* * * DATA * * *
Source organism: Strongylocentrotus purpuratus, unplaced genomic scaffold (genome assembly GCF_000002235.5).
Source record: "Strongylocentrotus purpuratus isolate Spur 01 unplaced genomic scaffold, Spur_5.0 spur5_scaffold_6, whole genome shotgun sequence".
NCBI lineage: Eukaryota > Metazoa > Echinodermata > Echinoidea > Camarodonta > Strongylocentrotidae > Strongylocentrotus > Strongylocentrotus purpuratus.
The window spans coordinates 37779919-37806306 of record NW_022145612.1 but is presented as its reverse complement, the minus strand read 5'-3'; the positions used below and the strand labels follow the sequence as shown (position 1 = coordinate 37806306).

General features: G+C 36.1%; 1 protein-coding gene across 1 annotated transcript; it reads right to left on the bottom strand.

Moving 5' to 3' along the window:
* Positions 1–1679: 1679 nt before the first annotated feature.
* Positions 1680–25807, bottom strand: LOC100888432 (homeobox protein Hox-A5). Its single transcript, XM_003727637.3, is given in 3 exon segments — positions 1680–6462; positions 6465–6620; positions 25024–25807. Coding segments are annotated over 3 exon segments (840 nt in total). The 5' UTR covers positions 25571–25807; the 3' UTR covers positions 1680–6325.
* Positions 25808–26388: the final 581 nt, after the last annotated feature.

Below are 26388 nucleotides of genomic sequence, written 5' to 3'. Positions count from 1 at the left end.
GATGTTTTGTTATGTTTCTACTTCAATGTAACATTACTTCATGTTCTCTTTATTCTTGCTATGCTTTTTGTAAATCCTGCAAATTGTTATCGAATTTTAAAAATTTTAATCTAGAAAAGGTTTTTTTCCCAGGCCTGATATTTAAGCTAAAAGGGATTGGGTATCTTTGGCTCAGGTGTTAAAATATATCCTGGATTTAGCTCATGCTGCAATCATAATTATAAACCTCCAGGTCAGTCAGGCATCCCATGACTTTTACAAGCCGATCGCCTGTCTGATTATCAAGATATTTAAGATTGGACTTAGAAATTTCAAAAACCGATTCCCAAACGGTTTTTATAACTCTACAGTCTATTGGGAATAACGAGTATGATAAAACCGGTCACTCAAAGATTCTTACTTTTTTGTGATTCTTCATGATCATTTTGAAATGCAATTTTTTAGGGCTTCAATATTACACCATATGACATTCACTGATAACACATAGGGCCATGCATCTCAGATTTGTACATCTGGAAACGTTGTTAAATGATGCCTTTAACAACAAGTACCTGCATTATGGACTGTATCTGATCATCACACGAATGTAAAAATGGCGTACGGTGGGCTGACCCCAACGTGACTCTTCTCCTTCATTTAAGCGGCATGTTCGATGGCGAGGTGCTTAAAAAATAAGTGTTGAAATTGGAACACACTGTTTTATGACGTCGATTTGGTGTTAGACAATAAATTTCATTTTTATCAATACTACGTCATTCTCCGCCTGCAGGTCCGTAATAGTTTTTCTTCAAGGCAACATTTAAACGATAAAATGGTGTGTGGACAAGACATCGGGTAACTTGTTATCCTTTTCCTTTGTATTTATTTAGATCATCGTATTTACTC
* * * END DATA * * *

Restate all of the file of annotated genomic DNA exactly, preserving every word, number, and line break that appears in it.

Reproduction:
Source organism: Strongylocentrotus purpuratus, unplaced genomic scaffold (genome assembly GCF_000002235.5).
Source record: "Strongylocentrotus purpuratus isolate Spur 01 unplaced genomic scaffold, Spur_5.0 spur5_scaffold_6, whole genome shotgun sequence".
NCBI lineage: Eukaryota > Metazoa > Echinodermata > Echinoidea > Camarodonta > Strongylocentrotidae > Strongylocentrotus > Strongylocentrotus purpuratus.
The window spans coordinates 37779919-37806306 of record NW_022145612.1 but is presented as its reverse complement, the minus strand read 5'-3'; the positions used below and the strand labels follow the sequence as shown (position 1 = coordinate 37806306).

General features: G+C 36.1%; 1 protein-coding gene across 1 annotated transcript; it reads right to left on the bottom strand.

Moving 5' to 3' along the window:
* Positions 1–1679: 1679 nt before the first annotated feature.
* Positions 1680–25807, bottom strand: LOC100888432 (homeobox protein Hox-A5). Its single transcript, XM_003727637.3, is given in 3 exon segments — positions 1680–6462; positions 6465–6620; positions 25024–25807. Coding segments are annotated over 3 exon segments (840 nt in total). The 5' UTR covers positions 25571–25807; the 3' UTR covers positions 1680–6325.
* Positions 25808–26388: the final 581 nt, after the last annotated feature.

Below are 26388 nucleotides of genomic sequence, written 5' to 3'. Positions count from 1 at the left end.
GATGTTTTGTTATGTTTCTACTTCAATGTAACATTACTTCATGTTCTCTTTATTCTTGCTATGCTTTTTGTAAATCCTGCAAATTGTTATCGAATTTTAAAAATTTTAATCTAGAAAAGGTTTTTTTCCCAGGCCTGATATTTAAGCTAAAAGGGATTGGGTATCTTTGGCTCAGGTGTTAAAATATATCCTGGATTTAGCTCATGCTGCAATCATAATTATAAACCTCCAGGTCAGTCAGGCATCCCATGACTTTTACAAGCCGATCGCCTGTCTGATTATCAAGATATTTAAGATTGGACTTAGAAATTTCAAAAACCGATTCCCAAACGGTTTTTATAACTCTACAGTCTATTGGGAATAACGAGTATGATAAAACCGGTCACTCAAAGATTCTTACTTTTTTGTGATTCTTCATGATCATTTTGAAATGCAATTTTTTAGGGCTTCAATATTACACCATATGACATTCACTGATAACACATAGGGCCATGCATCTCAGATTTGTACATCTGGAAACGTTGTTAAATGATGCCTTTAACAACAAGTACCTGCATTATGGACTGTATCTGATCATCACACGAATGTAAAAATGGCGTACGGTGGGCTGACCCCAACGTGACTCTTCTCCTTCATTTAAGCGGCATGTTCGATGGCGAGGTGCTTAAAAAATAAGTGTTGAAATTGGAACACACTGTTTTATGACGTCGATTTGGTGTTAGACAATAAATTTCATTTTTATCAATACTACGTCATTCTCCGCCTGCAGGTCCGTAATAGTTTTTCTTCAAGGCAACATTTAAACGATAAAATGGTGTGTGGACAAGACATCGGGTAACTTGTTATCCTTTTCCTTTGTATTTATTTAGATCATCGTATTTACTC